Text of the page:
25 May 2018
State-Level Efforts to Expand Labelling Requirements for Microfibre Clothing Intensify
State-level efforts to require clothing containing plastic microfibres to include a label with language warning about the environmental impact of such fibres have seemingly intensified in recent weeks. The most notable recent development on this front is the introduction of legislation in the New York State Assembly that would, as currently drafted, require beginning on 1 January 2020 a conspicuous care label on clothing made from fabric composed of more than 50 percent synthetic material.
The label would have to inform consumers that the garment sheds plastic microfibres when washed, contributing to marine plastic pollution. For clothing for which machine washing or hand washing is recommended, the statement “Hand washing recommended to reduce shedding” would also have to be included. For clothing for which dry cleaning is required, the statement “Dry clean only” would also be required.
The term “clothing” is defined in the bill as an article of apparel intended to be worn by a person, except for hats and shoes. The term “plastic microfibre” is defined as a small synthetic particle that is fibrous in shape, less than five millimetres in length, and is released into water through the regular washing of textiles made from synthetic material. The required care label could be in the form of a sticker, hang tag or any other label type.
The text of a similar bill currently under consideration in California has been amended a number of times but that legislation has not yet been put up for a vote. Like the New York bill, the most recent version of the California legislation would require clothing made from fabric that is composed of more than 50 percent synthetic material to bear a conspicuous label that is visible to the consumer at the point of sale, in the form of a sticker, hang tag or any other label type, with specified information, including a statement that the garment sheds plastic microfibres when washed. The bill would require new clothing with that material composition, if a care label is required pursuant to federal law, to include additional information on the care label, including that same statement. Additionally, the legislation would prohibit a person from selling or offering for sale new clothing made from fabric that is composed of more than 50 percent synthetic material that does not bear those labels. These requirements would enter into force on 1 January 2020.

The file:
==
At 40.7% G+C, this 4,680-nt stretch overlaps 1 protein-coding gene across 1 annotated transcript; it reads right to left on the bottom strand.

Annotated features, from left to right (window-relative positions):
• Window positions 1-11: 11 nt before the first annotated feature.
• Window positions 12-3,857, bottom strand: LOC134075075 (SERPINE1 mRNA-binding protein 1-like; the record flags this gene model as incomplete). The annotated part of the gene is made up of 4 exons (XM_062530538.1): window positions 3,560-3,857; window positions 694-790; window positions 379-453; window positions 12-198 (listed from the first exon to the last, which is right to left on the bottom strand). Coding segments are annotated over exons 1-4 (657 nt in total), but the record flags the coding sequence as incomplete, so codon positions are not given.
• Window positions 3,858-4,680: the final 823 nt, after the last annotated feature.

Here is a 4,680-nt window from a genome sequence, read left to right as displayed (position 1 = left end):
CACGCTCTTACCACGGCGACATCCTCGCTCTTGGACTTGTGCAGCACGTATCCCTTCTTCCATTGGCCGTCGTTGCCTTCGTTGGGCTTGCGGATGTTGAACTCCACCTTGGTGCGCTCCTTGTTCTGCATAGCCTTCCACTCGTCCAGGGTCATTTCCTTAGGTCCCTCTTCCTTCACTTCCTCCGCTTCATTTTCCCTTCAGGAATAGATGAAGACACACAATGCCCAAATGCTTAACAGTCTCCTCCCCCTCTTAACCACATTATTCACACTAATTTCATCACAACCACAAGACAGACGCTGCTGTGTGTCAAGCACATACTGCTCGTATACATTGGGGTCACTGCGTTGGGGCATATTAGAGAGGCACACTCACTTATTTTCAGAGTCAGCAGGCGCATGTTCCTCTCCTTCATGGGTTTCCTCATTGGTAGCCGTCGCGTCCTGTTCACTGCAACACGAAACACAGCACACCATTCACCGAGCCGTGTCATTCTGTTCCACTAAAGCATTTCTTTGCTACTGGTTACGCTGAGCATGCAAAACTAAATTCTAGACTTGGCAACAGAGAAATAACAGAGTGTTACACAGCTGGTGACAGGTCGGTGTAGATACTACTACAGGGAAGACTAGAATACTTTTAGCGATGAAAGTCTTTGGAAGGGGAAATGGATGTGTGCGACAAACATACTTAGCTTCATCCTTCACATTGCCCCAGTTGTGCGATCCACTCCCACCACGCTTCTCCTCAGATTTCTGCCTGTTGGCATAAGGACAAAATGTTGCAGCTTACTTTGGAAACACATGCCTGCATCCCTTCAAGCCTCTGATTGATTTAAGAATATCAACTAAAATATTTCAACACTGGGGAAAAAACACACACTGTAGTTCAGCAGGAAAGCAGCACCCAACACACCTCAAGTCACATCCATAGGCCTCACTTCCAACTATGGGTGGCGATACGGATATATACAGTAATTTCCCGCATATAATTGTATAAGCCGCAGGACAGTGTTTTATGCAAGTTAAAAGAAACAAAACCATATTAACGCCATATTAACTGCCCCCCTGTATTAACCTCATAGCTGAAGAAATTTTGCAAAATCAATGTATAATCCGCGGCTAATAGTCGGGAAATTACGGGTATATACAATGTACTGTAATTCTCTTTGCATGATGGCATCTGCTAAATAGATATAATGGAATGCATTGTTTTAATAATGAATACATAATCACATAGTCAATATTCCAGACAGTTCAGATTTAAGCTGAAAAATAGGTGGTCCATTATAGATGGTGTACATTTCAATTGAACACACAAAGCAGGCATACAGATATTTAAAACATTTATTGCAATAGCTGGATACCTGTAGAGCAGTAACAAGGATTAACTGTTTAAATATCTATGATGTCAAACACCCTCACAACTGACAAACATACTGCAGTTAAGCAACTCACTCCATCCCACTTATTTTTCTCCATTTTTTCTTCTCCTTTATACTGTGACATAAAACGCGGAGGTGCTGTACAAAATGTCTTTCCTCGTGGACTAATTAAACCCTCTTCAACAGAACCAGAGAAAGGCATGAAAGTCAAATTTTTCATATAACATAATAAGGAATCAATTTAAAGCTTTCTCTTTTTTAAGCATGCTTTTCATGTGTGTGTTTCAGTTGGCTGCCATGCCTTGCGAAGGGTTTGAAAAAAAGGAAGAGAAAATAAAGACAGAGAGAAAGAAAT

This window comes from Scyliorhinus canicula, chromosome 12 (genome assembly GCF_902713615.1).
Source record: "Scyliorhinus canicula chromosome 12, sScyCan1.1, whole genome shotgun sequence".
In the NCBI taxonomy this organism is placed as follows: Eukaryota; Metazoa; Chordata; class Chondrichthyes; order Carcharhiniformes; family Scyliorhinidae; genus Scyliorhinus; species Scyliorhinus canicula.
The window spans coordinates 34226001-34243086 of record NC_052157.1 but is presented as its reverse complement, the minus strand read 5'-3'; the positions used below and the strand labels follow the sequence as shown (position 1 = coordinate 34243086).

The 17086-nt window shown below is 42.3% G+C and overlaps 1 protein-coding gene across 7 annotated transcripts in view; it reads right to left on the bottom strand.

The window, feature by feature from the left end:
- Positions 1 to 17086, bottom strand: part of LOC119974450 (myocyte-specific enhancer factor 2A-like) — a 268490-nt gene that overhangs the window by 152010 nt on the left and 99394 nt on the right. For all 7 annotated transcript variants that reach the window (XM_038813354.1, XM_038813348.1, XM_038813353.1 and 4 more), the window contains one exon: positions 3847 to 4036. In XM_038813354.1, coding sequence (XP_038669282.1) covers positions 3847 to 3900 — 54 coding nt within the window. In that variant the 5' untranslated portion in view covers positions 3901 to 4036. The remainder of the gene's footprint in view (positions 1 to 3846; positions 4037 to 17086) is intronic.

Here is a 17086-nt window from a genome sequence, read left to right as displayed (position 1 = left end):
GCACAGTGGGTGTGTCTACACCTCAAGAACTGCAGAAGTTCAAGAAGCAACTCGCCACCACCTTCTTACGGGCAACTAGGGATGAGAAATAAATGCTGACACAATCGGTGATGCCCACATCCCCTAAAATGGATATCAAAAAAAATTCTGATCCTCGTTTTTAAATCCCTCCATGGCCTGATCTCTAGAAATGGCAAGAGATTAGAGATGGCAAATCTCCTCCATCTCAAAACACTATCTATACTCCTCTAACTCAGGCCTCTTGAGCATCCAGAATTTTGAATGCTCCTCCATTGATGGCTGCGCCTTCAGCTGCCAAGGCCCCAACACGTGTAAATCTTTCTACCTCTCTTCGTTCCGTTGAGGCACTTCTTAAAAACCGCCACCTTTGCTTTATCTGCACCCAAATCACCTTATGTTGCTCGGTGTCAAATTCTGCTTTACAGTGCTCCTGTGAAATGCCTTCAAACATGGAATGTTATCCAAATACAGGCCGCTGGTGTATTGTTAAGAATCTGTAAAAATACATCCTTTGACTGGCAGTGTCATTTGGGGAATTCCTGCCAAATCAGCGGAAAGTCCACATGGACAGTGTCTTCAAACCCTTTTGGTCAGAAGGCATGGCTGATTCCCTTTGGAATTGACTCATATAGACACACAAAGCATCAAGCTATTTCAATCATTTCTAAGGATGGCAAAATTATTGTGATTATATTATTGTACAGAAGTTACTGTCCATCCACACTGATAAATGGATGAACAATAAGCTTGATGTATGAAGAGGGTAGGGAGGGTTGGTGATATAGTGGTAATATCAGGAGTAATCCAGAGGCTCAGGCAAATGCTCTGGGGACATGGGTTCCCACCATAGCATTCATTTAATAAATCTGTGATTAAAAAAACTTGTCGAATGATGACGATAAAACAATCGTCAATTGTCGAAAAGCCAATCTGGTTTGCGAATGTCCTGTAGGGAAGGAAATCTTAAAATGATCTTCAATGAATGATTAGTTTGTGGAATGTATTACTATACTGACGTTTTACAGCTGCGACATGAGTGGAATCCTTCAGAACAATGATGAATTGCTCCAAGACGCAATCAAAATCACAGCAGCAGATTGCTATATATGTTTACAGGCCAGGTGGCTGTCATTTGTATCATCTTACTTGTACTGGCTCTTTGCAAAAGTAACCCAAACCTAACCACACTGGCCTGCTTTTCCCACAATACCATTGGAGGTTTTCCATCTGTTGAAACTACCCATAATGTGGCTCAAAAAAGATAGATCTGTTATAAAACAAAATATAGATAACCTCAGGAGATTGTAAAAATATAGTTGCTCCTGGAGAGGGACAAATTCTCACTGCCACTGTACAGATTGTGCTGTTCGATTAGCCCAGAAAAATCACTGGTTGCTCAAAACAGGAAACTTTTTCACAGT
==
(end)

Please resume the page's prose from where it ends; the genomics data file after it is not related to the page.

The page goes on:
Meanwhile, Connecticut recently approved legislation establishing a working group of representatives of the apparel industry and the environmental community for the purpose of developing a consumer awareness and education programme that consists, in part, of a clothing labelling component designed to readily alert consumers of the presence of synthetic microfibres in an article of clothing prior to the purchase of such clothing. The working group would be required to submit its findings and recommendations to the Connecticut General Assembly’s Environment Committee by 1 January 2019.